Young women solve real world problems through new engineering program
'It felt like I was actually doing something of significance and making an impact'
Six high school students engineered their own projects, which help solve real world problems, as part of a new program at UPEI encouraging young women to think about careers in engineering.
The students were chosen from 32 girls that applied for the inaugural year.
Erin Chiasson designed a watering system for the potato plants that grow on the roof of the engineering building at UPEI.
There isn't a water source, so people were carrying individual buckets to the roof by hand.
With Chiasson's system, 48 litres are brought up at once and there's a pump and nozzle for watering with the right amount of pressure as not to damage the plants.
"It's actually really amazing. I didn't really think that I'd be able to do something like this because I don't have any university education, I'm just going into Grade 12," said Chiasson.
"If you kind of have the right mindset and you look at things with an approach like there's a problem here, but how could I do something to fix it then you'll always be able to come up with a solution," she said.
Making an impact
Katia Hughes studied what kinds of conditions cause erosion on wind turbine blades and what kind of inspection techniques can be used other than just visually looking at the blades.
"It felt like I was actually doing something of significance and making an impact and that's something that is really important to me because I want to do something great with my professional career and my life," said Hughes.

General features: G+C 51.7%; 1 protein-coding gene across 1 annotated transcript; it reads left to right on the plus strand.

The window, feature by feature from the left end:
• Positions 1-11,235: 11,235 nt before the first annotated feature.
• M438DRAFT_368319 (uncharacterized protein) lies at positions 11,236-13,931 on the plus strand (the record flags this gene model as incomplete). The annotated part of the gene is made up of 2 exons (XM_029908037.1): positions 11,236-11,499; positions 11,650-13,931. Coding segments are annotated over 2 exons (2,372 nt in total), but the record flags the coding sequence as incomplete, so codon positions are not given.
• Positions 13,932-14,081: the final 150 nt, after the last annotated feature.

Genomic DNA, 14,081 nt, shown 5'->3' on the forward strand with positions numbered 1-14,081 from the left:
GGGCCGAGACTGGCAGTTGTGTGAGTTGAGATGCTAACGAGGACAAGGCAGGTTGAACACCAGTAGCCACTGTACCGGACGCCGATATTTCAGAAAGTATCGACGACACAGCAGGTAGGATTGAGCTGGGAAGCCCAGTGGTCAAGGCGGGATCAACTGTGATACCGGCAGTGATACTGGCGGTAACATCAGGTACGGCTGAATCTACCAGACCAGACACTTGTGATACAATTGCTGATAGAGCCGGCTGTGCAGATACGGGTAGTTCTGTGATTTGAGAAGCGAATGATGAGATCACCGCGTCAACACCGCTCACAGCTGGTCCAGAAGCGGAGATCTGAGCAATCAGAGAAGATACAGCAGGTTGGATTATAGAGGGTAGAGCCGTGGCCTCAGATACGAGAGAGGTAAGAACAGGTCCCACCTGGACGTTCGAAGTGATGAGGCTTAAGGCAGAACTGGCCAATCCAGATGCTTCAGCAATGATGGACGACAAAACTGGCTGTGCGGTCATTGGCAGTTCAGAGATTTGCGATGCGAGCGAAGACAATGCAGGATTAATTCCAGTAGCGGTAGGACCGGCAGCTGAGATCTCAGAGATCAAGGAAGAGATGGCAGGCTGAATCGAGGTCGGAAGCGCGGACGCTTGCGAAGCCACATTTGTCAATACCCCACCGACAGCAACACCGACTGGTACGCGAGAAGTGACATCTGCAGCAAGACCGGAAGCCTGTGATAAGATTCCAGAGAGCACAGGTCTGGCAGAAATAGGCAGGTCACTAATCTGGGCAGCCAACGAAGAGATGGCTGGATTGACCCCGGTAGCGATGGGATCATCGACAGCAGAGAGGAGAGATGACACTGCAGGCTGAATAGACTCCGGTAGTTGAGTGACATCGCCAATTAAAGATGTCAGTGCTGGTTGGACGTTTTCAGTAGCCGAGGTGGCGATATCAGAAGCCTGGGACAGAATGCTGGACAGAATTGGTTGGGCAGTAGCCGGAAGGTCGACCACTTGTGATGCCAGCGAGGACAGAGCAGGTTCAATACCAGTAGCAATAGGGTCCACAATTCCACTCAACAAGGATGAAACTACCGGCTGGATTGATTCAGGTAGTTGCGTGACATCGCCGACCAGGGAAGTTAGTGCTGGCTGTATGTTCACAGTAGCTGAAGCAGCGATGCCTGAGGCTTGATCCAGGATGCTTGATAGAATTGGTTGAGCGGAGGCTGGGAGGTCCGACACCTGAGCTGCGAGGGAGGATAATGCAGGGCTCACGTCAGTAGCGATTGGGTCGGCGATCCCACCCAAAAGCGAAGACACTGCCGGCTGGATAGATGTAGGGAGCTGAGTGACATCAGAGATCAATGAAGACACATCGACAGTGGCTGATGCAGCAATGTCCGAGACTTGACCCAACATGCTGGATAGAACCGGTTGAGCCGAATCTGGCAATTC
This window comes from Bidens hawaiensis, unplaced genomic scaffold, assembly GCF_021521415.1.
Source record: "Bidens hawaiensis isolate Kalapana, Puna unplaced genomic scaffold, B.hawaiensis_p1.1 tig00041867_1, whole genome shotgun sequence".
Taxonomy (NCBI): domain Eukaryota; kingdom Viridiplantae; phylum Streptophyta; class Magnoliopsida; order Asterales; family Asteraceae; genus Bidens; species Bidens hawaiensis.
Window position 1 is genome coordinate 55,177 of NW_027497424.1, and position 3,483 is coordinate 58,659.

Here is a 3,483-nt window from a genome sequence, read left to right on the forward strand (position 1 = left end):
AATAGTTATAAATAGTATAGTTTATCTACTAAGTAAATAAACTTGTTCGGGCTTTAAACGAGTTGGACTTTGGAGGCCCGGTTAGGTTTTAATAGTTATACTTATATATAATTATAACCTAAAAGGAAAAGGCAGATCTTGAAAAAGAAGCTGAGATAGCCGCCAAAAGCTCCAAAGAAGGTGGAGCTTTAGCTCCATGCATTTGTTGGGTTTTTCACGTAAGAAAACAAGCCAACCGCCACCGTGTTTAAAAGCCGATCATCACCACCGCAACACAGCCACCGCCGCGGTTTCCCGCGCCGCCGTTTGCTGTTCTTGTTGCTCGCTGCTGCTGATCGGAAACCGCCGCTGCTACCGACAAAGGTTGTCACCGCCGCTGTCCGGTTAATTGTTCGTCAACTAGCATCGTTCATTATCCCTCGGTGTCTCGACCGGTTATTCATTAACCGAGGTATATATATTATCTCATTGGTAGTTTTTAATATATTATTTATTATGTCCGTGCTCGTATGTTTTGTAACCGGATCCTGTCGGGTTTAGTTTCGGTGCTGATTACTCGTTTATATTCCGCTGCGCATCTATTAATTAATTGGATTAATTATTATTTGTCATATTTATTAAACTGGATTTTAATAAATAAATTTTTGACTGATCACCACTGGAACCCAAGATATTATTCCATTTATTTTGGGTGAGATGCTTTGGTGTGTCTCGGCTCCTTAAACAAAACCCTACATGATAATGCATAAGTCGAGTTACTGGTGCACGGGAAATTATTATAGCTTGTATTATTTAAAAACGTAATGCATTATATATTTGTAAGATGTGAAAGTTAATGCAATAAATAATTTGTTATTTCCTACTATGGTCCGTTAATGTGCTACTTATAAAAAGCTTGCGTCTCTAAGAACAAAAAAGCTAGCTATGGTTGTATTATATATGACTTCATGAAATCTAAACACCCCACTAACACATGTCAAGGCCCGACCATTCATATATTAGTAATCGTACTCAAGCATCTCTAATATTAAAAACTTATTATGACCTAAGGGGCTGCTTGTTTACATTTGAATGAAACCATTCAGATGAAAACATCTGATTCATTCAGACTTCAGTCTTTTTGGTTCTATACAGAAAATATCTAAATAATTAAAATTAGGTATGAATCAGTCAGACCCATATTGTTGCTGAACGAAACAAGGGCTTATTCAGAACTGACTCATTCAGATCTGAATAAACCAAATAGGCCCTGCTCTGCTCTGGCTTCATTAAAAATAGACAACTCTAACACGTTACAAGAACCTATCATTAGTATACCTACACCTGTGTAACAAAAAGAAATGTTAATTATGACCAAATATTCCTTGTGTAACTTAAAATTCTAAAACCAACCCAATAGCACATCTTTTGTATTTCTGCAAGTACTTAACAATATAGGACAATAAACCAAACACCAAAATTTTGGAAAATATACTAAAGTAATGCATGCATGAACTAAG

Melanie Rodger designed a product to help people who have lost an eye and wear a prosthetic and experience discomfort. She came up with a lining for false eyes.
Sydney Wheatley did a project about different kinds of coatings that can prevent against corrosion. She did a couple of different tests on multiple coatings to try and figure out which one would work the best.
Projects focused on helping people
Alyssa Laughlin did a project related to ligament injuries. She created a heated brace to warm up the muscle so the ACL will be less likely to become damaged.
Abbygale Lewis-Fox focused her project on trying to make electric plugs easier to use, especially for people with mobility issues. She came up with a prototype that uses magnets, making plugging in less of a process.
The program wrapped up Thursday with final presentations from the students. Program organizers hope to continue with the program next year.
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